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Politics and organizational change - the lived experience - Assignment Example

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In every organization, managers experiences resistance and persuasive features as they attempt to solve disputes regarding…
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Politics and Organizational Change - The Lived Experience affiliation Politics and Organizational Change - The LivedExperience
1. What are the ‘lived experiences’ of organizational politics from the standpoint of the change agent described in this paper?
Organizational changes are challenging are, and only a few people are successful in them (Chartered Institute of Management Accountants, 2005, p.45). In every organization, managers experiences resistance and persuasive features as they attempt to solve disputes regarding values, goals and solutions within their organization. Many organizations are negative on political involvement, and they view political activities as norms rather than as variants (Buchanan and Badham, 1999, p.610). They view politics as a dirty game which has to be avoided and eradicated at every cost.
A change agent is any person who is interested in changing organizational roles, structures and processes in an organization. Such people often experience conflict and resistance from different people who are motivated by either organizational concern or their self-interests (Buchanan and Badham, 1999, p.614). People who are resisting change often block change agents, and they mostly employ political tactics to trigger a parallel response. Any champion of change experiences resistance to their new ideas. People have different opinions, morals, beliefs and understandings and therefore implementing change will always trigger political involvement (Buchanan and Badham, 1999, p.614). However, successful agents of change should view it positively since it triggers them to being more creative. Managers who ignore political activity are termed as failures, and this places agents of change into complex situations since they have to consider what they want to implement and at the same time listen to the political point of view (Chartered Institute of Management Accountants, 2005, p.49).
2. How do change agents become engaged in political activity, and what forms does this engagement take?
Due to the pressures from the surrounding environment, every change agent has to be involved in political activities either willing or unwillingly. To attain the expected success in organizational change, the change agent has to be involved in politics to gain power (Buchanan and Badham, 1999, p.614). The writer says that an agent of change must defend the voice of his followers, and this is inseparable from political activities. They must employ the rule of overt to convert in order to implement the expected changes. Politics are involved in organizational and human issues and failure to give attention to such issues have made some agents of change fail. Organizational change and politics are intertwined by many factors and are hence inseparable.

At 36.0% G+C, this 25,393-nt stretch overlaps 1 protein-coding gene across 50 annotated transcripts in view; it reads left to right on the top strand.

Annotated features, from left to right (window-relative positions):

A change agent has to involve politics in their actions in ways such as organizing meetings with the relevant political authorities that can offers opinions. In the case 1 presented in the paper, the involvement of political people contributed to speeding up the project, and it created a pool of ideas (Buchanan and Badham, 1999, p.618). In the case 2 in the paper, political involvement made the teachers do their work more smart that usual. In order to remain a top rank school with high credibility, they had to offer favors to political officers (Buchanan and Badham, 1999, p.619). All change agents must, therefore, engage the political environment to create a streamlined environment for implementation of their organizational changes. Change agents might be forced to do certain favors to other people so that their projects are successful. Although such activities might appear to be wrong, the degree of rightness exceeds that of wrongness since in the end both parties benefit.
3. What are the implications of this paper for our understanding of organizational change?
From this paper, it is evident that organizational change is a challenging task, which is surrounded by a political environment, which retards its pace. In order to implement change successfully, it is necessary to involve the politics since it creates mutual gain. Politics has been considered “dirty” over the years, but it is impossible to evade them since there are the control tools in every nation (Bowyer and Martinelli, 2004, p.77). In conclusion, agents of change cannot evade the political involvement.
Bibliography
Bowyer, J., & Martinelli, S. 2004. Organisational management T-kit. Council of Europe. Strasbourg
Buchanan, D., & Badham, R. 1999 ‘Political and organisational change: the lived experience’. Journal of Human relations, vol.52 no.609 , pp. 610-629. Retrieved from DOI: 10.1177/001872679905200503
Chartered Institute of Management Accountants. 2005. Organisational management and information systems. CIMA.Oxford Read More
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